Thread: Underexposed
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Old 03-26-2014, 03:22 PM   #2
KevinM
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Join Date: Jan 2008
Location: Massachusetts
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Hi Reggie,

I'm definitely not an artsy-fartsy type, so take this as a technical opinion more than anything else......

This shot is what I would refer to as a "tweener". It is in between a better lit and detailed dusk wedge and a dark silhouette. Either one of those might have been accepted, but something in between (such as this one) will probably not make it. In this type of shot, the viewer sees enough detail to be left wanting more, but it isn't there. If you're going to show some detail, then you will need to make it look more like a human eye (not a camera) would see it. That will require playing with shadows, contrast and noise reduction....if the image you have can stand the abuse. If it is a JPEG, it's probably game-over.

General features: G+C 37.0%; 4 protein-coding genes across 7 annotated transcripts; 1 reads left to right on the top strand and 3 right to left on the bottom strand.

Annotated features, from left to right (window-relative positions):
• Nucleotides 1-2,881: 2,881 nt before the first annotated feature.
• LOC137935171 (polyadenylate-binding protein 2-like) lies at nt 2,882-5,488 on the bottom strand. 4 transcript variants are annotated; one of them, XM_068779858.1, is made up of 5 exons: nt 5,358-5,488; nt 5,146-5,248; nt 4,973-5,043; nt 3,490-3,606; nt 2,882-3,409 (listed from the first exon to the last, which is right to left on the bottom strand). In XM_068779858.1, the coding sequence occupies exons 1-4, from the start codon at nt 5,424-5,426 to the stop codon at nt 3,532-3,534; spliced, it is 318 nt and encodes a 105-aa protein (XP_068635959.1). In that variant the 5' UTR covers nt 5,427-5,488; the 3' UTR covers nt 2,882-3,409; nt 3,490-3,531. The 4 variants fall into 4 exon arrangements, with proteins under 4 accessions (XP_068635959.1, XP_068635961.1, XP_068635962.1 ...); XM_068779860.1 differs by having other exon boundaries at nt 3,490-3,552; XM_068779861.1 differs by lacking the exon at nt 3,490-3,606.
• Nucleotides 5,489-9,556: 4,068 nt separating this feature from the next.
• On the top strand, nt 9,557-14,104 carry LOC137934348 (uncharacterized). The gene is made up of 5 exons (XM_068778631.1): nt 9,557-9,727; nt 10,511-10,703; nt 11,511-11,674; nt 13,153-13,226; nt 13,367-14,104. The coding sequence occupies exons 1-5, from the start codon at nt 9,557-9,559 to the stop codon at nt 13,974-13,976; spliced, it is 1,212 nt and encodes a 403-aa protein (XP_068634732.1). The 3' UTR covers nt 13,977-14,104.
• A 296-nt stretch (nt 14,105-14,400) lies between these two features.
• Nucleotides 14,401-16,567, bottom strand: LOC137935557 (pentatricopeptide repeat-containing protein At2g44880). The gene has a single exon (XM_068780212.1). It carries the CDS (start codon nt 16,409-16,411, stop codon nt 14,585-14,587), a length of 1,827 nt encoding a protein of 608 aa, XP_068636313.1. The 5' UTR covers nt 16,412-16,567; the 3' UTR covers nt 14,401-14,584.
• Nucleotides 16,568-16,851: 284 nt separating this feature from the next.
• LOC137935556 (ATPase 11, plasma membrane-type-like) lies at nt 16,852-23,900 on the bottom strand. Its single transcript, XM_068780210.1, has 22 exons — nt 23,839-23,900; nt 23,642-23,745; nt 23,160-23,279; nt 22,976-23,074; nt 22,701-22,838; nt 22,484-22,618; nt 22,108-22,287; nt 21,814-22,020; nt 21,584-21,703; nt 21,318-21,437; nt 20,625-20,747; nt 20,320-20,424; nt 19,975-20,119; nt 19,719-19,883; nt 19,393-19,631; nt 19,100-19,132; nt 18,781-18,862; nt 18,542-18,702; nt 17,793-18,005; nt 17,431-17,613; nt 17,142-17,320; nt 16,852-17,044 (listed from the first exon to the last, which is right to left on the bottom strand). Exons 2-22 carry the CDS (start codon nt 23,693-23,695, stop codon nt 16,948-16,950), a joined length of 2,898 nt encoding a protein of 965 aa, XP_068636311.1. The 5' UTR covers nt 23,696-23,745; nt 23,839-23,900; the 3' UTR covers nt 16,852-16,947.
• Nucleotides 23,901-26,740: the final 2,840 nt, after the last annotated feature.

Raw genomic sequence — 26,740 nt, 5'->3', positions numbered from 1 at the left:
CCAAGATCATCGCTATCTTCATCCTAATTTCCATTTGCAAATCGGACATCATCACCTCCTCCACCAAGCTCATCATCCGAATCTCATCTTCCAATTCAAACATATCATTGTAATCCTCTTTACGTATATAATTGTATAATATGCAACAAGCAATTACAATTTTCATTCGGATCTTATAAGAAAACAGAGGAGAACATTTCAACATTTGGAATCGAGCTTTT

Honestly, this is one of those shots that's a learning experience. We've all got 'em. The next time you try it, have a go at balancing the exposure. Shoot bright enough to allow yourself to recover the shadows, but not so bright that you blow the highlights. In a scene like this, your camera doesn't have the dynamic range to capture it all perfectly, so you need to make up for that in Photoshop. Of course, you will want to be shooting raw, to give yourself as much latitude as possible to work on it afterward.

If you choose to go for the silhouette, which might be my choice, you will need to find a location without the background buildings, trees, etc., so you can better show off the shape of the train.
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